Featured Postcards: Wolf Point, Williston, Cheyenne and Missouri.

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Sunday, November 3, 2013

I'm working on a Kensington Postcard, so have dug up below photo, taken in 5/7/2010. The accompanying note is from that date:









Emily's-class--Kensington











Emily's-class--Kensington-(detail)








Today, I visited pro bono a 6th grade class at Visitation School in Kensington, one of the rougher neighborhoods in Philly. The kids were all well-behaved and happy. I really had a great time. On the far right is Bryana Martinez, an aspiring writer. She gave me three chapters to read. On the far left is Frank Thai, an ex student dropping in to hear me talk. Emily Diefendorf, in yellow sweater, is the teacher. Before my talk, we had lunch at Thang Long, a Vietnamese restaurant in the neighborhood. That's why there's a kid at the front holding a pair of chopsticks. It's the first time he had ever used chopsticks, and he was quite giddy with the experience. He told me about a Dominican dish that for the life of me, I can't recall the name of right now.

Kids being kids, they did ask me some goofy questions. My favorite, "You told us you can't sing and you can't dance, and you weren't any good at sports, so, ah, what are you good at?"

I also talked to Mr. Tung Nguyen, a handyman at the school. A Vietnamese immigrant, he came to the States in 1982, after escaping Vietnam by boat and spending a year at a refugee camp in Indonesia. He found work on a oil rig in the Gulf of Mexico, not far from New Orleans. Three weeks on the rig, then one at home, so he saved much, though the pay wasn't that great. The 27 men on the rig ate really well, but they weren't allowed to drink. After working hours, they fished. When this company went out business, he went to Spokane, Seattle and Kansas City, looking for work, before arriving in Philadelphia and hooking up with a steel processing plant. He remained there for 13 years before it shut down. All four of his kids have attended or are at the Visitation School, with the oldest ready to go to college. She is being offered a full, eight-year scholarship to four different schools, including Temple and Penn. Tuition at the Visitation School is $2,200 a year, with a discount for additional children from the same family.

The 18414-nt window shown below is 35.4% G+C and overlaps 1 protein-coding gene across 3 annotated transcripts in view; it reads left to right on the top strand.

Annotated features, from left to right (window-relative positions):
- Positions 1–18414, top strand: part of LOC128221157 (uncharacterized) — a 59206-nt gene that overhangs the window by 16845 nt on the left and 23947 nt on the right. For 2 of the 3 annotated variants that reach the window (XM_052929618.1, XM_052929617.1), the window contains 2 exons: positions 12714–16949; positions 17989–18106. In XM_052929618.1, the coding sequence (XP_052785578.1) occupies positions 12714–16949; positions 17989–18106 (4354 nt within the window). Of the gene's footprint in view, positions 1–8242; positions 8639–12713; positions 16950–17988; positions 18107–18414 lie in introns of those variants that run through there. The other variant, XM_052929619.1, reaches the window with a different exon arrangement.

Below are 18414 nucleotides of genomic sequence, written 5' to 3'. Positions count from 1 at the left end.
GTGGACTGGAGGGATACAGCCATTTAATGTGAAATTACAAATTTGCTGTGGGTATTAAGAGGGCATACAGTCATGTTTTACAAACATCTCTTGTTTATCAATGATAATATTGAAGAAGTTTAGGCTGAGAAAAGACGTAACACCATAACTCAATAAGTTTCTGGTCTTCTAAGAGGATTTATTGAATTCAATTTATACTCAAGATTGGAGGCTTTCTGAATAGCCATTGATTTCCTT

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About Me

Born in Vietnam in 1963, I came to the US in 1975, and have also lived in Italy and England. I'm the author of two books of stories, Fake House (2000) and Blood and Soap (2004), five of poems, All Around What Empties Out (2003), American Tatts (2005), Borderless Bodies (2006), Jam Alerts (2007) and Some Kind of Cheese Orgy (2009), and a novel, Love Like Hate (2010). I've been anthologized in Best American Poetry 2000, 2004, 2007, Great American Prose Poems from Poe to the Present, Postmodern American Poetry: a Norton Anthology (vol. 2) and Hopeless: Barack Obama and the Politics of Illusion, among other places. I'm also editor of Night, Again: Contemporary Fiction from Vietnam (1996) and The Deluge: New Vietnamese Poetry (2013), and translator of Night, Fish and Charlie Parker, the poetry of Phan Nhien Hao (2006). Blood and Soap was chosen by Village Voice as one of the best books of 2004. My writing has been translated into Italian, Spanish, French, Dutch, German, Portuguese, Japanese, Korean, Arabic, Icelandic and Finnish, and I've been invited to read in London, Cambridge, Brighton, Paris, Berlin, Reykjavik, Toronto and all over the US. I've also published widely in Vietnamese.